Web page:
On Saturday we went to Umbrella Falls, 30 minutes away. This waterfall is fed by the Sosiani River, and powers a hydroelectric generator which provides power for half the city of Eldoret. I recommend this trip to anyone who has an opportunity to visit; you can climb behind the waterfall and the view is spectacular. On Valentine's Day, we hosted Kenyan medical students at IU House and played a few competitive rounds of "Blood Croquet" (miniature golf with croquet mallets). It was great to spend time together outside the hospital.
Have you ever made a list of the best moments in your life? I haven't, but somehow I know Wednesday morning would make that list. I drove with Sarah Ellen Mamlin to three different shelters for orphans, guitar strapped to my shoulders. First we went to the Amani (Peace) Center. This center supports children of mothers inflicted or deceased from AIDS. These children were an absolute joy. I played some of my original music, played Mombasa by Tommy Emmanuel, sang Jambo Bwana, and we goofed and danced to some of my favorite songs from my songleading days at summer camp. Titles included "Shake My Sillies Out" and "Peace Like A River". These children are supported through the AMPATH Orphans and Vulnerable Children Program (OVC), which also benefits from Hunger Banquet, which is March 5th. I hope to see you there!
Next we visited Neema School, where half of the students are orphans. They caught on to the songs incredibly quickly and sang and danced without any inhibition. It was quite remarkable. Before I left, they sang me a song they had learned. It was about being thankful for what you have in life, and their voices were beautiful. I was holding back tears.
Finally, we visited the Leister family home (Also called Tumaini Center). This family from the United States moved to Eldoret in 2007 and has fostered over 100 children, many of whom received care through the Sally Test Center Moi University. They are a remarkable family, and we had a fun time singing together.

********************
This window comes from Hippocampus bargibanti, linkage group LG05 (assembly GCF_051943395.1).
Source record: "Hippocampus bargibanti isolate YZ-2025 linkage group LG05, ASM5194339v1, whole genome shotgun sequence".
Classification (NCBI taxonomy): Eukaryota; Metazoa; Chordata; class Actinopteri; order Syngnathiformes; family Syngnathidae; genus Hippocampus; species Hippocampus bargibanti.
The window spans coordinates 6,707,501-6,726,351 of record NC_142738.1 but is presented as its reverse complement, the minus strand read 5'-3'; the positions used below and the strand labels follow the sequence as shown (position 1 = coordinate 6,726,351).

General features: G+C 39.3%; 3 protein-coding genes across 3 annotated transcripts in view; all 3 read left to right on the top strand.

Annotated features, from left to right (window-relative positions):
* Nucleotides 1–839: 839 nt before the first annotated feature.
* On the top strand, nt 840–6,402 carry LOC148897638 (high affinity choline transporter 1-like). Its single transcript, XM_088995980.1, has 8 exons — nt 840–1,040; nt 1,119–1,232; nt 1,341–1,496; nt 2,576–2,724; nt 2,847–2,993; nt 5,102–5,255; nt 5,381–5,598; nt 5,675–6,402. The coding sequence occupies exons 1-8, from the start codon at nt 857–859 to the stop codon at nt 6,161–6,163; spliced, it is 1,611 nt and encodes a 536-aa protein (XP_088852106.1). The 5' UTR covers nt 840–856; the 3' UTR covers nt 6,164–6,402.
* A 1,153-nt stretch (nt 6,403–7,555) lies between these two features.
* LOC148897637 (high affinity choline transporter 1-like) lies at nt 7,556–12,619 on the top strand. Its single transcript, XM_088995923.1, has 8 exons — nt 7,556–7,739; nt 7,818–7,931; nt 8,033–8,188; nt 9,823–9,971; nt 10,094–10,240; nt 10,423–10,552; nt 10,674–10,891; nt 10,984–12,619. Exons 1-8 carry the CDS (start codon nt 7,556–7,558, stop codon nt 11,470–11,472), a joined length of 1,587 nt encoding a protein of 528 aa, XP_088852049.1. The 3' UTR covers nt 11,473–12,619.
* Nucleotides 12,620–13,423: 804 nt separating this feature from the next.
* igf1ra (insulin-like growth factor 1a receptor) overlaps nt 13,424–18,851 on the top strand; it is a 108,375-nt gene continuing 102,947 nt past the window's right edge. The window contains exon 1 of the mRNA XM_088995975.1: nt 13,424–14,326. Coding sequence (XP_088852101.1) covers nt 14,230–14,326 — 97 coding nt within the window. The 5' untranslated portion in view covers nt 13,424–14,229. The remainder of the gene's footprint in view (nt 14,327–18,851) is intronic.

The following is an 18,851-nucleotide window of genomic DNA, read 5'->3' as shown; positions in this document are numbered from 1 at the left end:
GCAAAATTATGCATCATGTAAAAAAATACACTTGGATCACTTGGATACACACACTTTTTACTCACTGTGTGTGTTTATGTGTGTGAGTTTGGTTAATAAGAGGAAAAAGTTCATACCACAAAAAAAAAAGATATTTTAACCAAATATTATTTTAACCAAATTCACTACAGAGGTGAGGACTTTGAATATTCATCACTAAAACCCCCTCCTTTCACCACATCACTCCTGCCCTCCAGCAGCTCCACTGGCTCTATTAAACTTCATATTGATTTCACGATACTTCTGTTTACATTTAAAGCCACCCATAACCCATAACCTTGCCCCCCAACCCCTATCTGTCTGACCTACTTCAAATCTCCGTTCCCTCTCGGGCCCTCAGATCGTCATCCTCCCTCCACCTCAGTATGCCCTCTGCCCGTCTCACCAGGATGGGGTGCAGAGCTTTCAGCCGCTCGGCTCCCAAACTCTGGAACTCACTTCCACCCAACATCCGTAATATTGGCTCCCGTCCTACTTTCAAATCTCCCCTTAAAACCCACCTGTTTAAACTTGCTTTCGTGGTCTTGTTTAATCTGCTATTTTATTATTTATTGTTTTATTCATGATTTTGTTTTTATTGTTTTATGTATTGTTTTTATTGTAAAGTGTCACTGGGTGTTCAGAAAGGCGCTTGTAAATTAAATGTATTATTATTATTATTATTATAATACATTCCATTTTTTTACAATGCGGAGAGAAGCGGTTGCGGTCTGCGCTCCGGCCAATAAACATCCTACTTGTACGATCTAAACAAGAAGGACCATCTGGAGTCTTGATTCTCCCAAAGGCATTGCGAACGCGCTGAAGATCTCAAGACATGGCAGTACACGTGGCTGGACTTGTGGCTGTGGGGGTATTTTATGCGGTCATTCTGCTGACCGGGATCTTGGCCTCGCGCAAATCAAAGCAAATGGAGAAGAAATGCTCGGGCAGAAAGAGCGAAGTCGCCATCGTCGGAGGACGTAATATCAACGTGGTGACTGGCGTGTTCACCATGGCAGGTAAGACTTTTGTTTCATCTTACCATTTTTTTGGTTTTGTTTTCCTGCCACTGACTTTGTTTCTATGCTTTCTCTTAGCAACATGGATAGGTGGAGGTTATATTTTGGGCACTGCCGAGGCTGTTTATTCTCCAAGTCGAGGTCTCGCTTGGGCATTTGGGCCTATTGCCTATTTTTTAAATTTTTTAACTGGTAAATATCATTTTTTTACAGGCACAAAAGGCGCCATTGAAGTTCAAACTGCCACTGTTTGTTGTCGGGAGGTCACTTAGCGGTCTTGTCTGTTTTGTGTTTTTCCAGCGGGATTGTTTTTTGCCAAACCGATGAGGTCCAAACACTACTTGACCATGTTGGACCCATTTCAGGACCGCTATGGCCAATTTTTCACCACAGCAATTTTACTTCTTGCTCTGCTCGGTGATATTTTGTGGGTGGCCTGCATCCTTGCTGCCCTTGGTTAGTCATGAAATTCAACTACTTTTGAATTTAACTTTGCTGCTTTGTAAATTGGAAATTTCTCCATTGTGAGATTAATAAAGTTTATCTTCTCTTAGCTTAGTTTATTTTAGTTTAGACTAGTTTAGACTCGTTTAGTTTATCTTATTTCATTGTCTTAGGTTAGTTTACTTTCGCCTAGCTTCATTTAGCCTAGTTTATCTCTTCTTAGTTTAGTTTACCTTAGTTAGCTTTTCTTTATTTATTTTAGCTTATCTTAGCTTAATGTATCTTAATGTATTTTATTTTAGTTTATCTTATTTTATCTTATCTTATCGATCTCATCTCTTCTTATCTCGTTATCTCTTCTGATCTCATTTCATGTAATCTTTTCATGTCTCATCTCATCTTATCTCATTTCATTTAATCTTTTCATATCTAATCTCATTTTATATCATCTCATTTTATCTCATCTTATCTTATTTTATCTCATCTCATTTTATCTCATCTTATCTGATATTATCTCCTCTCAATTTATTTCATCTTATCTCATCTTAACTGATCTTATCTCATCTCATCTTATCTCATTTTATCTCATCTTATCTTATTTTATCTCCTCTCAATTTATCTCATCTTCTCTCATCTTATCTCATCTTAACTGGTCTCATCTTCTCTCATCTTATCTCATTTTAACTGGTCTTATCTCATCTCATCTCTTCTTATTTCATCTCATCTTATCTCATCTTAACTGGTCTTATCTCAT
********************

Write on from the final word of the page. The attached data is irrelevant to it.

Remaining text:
On Thursday I visited the Imani (Faith) Worskshop. This workshop creates beautiful artisan crafts ranging from textiles to jewelry to paperwork, and the employees all have HIV. It is an incredible testament to the strength of these women that they come together to bring such beauty into the world.
The people here experience so much tragedy in their lives, but they persevere. Children, men, and women show so much determination when each day brings constant challenges. I have thought a lot about what this means to me. I think in our lives we often spend much of our days trying to survive to the next day. Work, finances, health. I know I'm guilty of feeling like I'm hanging by a thread, barely surviving. Now I have a new perception. Don't survive, thrive. Find a way, no matter how hard it is, to thrive where you are. That's what I see here. From the children and parents in the hospital to the orphans and working men and women in the cities and fields. They thrive in the face of death. This is Africa.